New figures from Transport for London have shown that London buses hit two people every day who are either walking or on bikes. There have been 3,591 incidences of buses hitting pedestrians in the last six years, and 1,219 cases where buses collided with cyclists.
That averages out as more than three bus-pedestrian collisions every two days, and one bus-cyclist collision every two days.
“These figures are shockingly high,” said London Assembly Member Roger Evans. “If any other organisation had a similar road safety record I think we would be asking many more tough questions.
“That’s why I am asking what more the police can do to reduce these accidents. We also need re-assurance on how they can work together with TfL to ensure their drivers are operating safely.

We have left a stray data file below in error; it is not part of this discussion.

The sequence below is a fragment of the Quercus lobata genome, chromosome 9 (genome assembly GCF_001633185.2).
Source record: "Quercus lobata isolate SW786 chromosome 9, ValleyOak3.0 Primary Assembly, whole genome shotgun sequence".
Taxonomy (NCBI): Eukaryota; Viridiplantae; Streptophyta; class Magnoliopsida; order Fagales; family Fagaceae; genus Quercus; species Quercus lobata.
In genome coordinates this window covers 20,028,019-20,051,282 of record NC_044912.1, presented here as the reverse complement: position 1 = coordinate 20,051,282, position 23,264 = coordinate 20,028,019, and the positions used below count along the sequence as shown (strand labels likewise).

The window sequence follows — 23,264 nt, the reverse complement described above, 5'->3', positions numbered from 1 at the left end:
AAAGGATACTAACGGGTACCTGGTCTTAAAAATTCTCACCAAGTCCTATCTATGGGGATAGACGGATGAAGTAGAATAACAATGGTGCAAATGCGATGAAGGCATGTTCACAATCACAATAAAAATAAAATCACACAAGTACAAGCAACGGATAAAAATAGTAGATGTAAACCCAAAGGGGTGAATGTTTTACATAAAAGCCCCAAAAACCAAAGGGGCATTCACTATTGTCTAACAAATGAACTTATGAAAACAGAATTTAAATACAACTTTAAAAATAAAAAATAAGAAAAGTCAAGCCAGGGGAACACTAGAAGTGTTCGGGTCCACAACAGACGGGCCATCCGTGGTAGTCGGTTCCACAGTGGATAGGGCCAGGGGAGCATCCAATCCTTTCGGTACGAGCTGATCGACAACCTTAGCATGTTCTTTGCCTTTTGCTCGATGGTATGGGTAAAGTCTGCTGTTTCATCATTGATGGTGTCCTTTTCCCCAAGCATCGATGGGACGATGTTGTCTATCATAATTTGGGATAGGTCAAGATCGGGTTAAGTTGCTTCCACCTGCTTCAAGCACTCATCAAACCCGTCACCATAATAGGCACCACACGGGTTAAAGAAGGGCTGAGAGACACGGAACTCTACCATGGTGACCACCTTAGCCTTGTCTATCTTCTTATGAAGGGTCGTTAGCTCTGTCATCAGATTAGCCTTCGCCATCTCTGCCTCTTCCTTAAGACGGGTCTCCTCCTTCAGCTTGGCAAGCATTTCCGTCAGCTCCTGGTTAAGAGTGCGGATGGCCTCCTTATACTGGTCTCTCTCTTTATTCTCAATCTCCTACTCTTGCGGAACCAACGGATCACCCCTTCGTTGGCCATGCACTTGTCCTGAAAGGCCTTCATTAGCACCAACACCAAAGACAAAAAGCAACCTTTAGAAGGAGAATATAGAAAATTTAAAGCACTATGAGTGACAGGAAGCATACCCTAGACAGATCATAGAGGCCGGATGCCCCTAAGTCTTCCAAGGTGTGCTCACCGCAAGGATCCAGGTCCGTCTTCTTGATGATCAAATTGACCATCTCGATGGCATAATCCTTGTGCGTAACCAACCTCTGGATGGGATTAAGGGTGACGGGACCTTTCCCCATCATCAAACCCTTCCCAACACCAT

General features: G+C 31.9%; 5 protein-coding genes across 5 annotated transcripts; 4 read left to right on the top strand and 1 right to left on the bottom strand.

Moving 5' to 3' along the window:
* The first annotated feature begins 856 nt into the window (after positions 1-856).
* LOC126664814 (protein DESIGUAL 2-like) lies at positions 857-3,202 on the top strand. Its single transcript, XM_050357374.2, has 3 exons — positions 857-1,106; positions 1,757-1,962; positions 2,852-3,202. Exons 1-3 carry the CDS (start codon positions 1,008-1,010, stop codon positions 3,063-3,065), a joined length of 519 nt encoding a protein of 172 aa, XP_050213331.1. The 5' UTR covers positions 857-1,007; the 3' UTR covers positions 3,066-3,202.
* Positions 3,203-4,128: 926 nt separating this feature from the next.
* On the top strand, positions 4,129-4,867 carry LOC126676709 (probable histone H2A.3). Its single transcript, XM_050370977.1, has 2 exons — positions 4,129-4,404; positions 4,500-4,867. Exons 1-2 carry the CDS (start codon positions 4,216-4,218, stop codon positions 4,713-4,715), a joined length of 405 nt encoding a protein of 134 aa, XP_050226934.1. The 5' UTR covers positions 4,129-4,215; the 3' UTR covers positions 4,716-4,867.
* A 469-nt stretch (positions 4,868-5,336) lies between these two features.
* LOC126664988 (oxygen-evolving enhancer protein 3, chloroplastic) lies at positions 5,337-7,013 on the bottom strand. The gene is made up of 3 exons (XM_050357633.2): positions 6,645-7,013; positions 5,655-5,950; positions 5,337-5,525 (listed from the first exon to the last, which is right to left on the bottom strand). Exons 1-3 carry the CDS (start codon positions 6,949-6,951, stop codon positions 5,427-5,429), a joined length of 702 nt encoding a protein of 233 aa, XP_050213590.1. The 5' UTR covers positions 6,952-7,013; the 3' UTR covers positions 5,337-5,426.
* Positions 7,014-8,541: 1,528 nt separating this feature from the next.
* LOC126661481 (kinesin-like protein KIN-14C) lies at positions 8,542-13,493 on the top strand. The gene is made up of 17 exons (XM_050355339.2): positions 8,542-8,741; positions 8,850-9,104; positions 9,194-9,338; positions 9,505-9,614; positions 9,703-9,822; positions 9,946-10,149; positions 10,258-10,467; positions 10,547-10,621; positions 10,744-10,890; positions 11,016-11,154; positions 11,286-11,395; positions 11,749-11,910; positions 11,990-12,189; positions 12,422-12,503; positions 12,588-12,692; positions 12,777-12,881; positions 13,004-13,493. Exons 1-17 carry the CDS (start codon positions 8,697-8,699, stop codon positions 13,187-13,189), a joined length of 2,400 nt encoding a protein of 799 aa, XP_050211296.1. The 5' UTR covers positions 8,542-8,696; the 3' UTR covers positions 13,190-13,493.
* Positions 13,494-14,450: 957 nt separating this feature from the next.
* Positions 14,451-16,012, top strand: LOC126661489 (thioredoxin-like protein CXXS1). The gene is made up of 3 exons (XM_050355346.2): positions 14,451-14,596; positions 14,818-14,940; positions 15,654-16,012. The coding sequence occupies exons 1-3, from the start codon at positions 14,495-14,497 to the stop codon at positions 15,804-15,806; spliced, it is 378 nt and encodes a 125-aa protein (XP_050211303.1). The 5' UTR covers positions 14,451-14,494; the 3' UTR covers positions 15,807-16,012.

“No organisation or individual should feel invincible when driving dangerously, and we must allay any concerns Londoners have about the quality of driving on our roads.”
TfL said collisions with pedestrians had dropped 40% between 2007/08 and collisions with cyclists by 50% in the same period. There have been counter-arguments that the way in which the figures are calculated by TfL has changed in that period, which accounts for part of the reduction.
“The proportion of bus collisions is actually very small and falling… buses were involved with just five per cent of the most serious collisions on London’s roads over the last few years,” said Mike Weston, operations director of London buses.
“These figures need to be taken in the context of the huge scale of London’s bus network — 8,500 buses and six million journeys a day,” he added.
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